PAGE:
Belgium Says It Needs Even More Incinerators To Destroy Seized Cocaine

Authorities have seized a record amount of blow this year.

A record amount of cocaine seized by law enforcement in Belgium has the government in the market for some additional incinerators. 

Agence France-Presse reports that authorities there have “seized so much cocaine from smugglers operating through the port of Antwerp that it needs more incinerator space to destroy it.” 

“There’s a problem with incinerator capacity,” Belgian customs service spokesperson Francis Adyns told Agence France-Press, saying that the government has “a structural solution is on the way.”

According to Agence France-Presse, “Belgian authorities are on course to seize more than 100 tonnes in 2022, a new record after 89.5 tonnes was seized last year.”

Adyns told Euronews this week that the “main issue for the customs administration is to destroy all as quickly as possible all the cocaine.”

“If we have a huge drug bust, in terms of 5 to 8 tonnes, not everything can be immediately destroyed because of the capacity of the incinerators and in terms of environmental restrictions on the destruction of large amounts of drugs,” Adyns told the outlet. “But in the meantime, agreements were made with the incinerators who will provide us with more capacity to incinerate them.”

According to Euronews, “details of the plans to incinerate it and the schedule of incinerations are being kept secret due to fears that criminal organisations could now strike at those locations in an attempt to recover some of the seized narcotics.”

“We have to deal with a lot of money (in terms of its street value),” Adyns said. “The cost of the price on the street of a gramme of cocaine is about €50. So one can imagine if we have seized a few tonnes, what amount that represents. Due to these organisations that are not afraid of using violence, as we’ve seen in the Netherlands, and the large amount of money that is at stake, one can imagine that there is an enormous issue when it comes to the security (of the operation and) of our agents.”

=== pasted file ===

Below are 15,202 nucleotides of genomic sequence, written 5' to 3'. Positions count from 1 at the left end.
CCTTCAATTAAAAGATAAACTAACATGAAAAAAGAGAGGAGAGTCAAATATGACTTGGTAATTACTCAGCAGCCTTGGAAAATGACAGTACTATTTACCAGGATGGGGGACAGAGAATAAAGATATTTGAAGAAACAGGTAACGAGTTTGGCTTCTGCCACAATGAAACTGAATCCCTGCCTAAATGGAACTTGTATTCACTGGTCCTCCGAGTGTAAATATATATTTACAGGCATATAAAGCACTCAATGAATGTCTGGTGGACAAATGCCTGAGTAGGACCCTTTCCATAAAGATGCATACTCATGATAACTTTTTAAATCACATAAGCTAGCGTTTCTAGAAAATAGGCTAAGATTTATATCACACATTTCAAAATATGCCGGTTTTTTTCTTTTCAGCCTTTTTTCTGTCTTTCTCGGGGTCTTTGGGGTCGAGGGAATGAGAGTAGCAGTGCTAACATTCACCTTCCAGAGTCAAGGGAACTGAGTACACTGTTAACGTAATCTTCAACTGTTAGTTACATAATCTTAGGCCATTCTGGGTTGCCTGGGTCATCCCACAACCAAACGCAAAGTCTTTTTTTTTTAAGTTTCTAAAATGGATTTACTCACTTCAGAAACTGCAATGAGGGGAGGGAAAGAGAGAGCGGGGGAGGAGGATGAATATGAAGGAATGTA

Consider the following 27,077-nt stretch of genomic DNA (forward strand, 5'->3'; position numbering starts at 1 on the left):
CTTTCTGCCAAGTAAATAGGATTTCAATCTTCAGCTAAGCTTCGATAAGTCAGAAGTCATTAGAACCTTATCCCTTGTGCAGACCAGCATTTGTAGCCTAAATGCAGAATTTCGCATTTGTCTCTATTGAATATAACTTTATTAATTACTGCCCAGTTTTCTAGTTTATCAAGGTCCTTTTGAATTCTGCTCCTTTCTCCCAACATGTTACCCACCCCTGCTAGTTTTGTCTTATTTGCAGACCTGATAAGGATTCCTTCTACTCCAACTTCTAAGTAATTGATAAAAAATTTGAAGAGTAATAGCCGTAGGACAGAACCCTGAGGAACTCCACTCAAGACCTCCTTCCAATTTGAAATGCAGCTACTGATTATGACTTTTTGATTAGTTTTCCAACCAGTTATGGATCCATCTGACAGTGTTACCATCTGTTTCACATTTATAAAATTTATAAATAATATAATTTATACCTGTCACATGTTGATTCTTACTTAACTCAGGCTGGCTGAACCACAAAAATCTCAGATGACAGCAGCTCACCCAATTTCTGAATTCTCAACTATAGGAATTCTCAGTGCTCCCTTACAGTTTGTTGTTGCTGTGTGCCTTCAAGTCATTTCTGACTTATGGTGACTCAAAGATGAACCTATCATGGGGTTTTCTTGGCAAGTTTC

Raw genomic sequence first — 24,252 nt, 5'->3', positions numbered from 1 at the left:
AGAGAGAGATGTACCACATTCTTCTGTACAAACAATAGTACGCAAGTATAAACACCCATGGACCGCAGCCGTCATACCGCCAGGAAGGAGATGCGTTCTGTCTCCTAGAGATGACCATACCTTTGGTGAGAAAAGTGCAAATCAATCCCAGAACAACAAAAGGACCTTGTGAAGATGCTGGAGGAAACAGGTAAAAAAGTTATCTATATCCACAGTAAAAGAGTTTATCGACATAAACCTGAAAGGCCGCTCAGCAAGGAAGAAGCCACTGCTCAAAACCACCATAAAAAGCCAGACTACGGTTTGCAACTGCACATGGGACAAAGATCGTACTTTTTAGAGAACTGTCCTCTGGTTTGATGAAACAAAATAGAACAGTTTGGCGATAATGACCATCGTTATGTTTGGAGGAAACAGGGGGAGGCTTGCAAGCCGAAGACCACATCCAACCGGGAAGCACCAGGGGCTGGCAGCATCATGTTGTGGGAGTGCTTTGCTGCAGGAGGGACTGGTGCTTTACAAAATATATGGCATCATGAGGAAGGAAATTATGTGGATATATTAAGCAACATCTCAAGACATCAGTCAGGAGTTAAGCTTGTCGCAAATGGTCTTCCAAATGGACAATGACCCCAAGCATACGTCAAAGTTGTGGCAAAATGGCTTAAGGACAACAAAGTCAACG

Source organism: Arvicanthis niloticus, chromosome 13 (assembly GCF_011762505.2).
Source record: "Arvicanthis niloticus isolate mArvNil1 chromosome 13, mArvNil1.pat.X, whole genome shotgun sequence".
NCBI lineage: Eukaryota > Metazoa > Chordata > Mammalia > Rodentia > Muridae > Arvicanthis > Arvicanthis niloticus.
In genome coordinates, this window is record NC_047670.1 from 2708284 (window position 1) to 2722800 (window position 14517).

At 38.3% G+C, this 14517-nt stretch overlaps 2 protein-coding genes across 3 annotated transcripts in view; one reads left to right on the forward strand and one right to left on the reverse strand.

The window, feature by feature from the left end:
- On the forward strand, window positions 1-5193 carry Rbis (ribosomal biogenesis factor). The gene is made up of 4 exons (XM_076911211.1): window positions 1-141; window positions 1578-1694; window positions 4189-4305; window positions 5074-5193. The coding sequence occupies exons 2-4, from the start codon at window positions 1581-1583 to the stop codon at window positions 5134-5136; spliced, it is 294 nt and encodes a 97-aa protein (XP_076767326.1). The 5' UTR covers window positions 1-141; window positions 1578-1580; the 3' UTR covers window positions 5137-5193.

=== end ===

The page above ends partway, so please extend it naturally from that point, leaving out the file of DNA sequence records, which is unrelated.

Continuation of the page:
According to Euronews, Antwerp prosecutor Franky De Keyser in October described the seized contraband as a “mountain of cocaine.” 

The Brussels Times reports that “so much cocaine is being seized at the port of Antwerp that the confiscated drugs have to be stored at Customs.”

“That could give drug gangs ideas, prompting them, for example, to raid the customs warehouses … The approved incineration plants are not getting the seized cocaine processed,” according to the Brussels Times. “Antwerp prosecutor Franky De Keyser raised the alarm with Justice Minister Vincent Van Quickenborne a few weeks ago. Antwerp Mayor Bart De Wever also knocked on Van Quickenborne’s door for the same reason. The offices of Van Quickenborne and De Wever said a solution was being sought jointly. The Public Waste Agency of Flanders, OVAM, said Saturday that there is sufficient capacity in the incinerators, and that the problems are logistical.”

Agence France-Press reports that the country’s “latest problem stems from the astronomical quantities of cocaine from Latin America that are intercepted in Antwerp, Europe’s main port of entry for the illegal trade,” noting that Belgian authorities “are concerned that depots used to store the drugs could become targets for robberies by powerful gangs seeking to recover their lucrative cargoes.”

“According to local media reports, suspected gang members have been seen using drones to scout around customs depots housing seized cocaine worth millions of euros,” Agence France-Press reported this week. “Authorities are working quickly to destroy the seizures but, Adyns said, to incinerate cocaine ‘there are environmental standards to be met.’”

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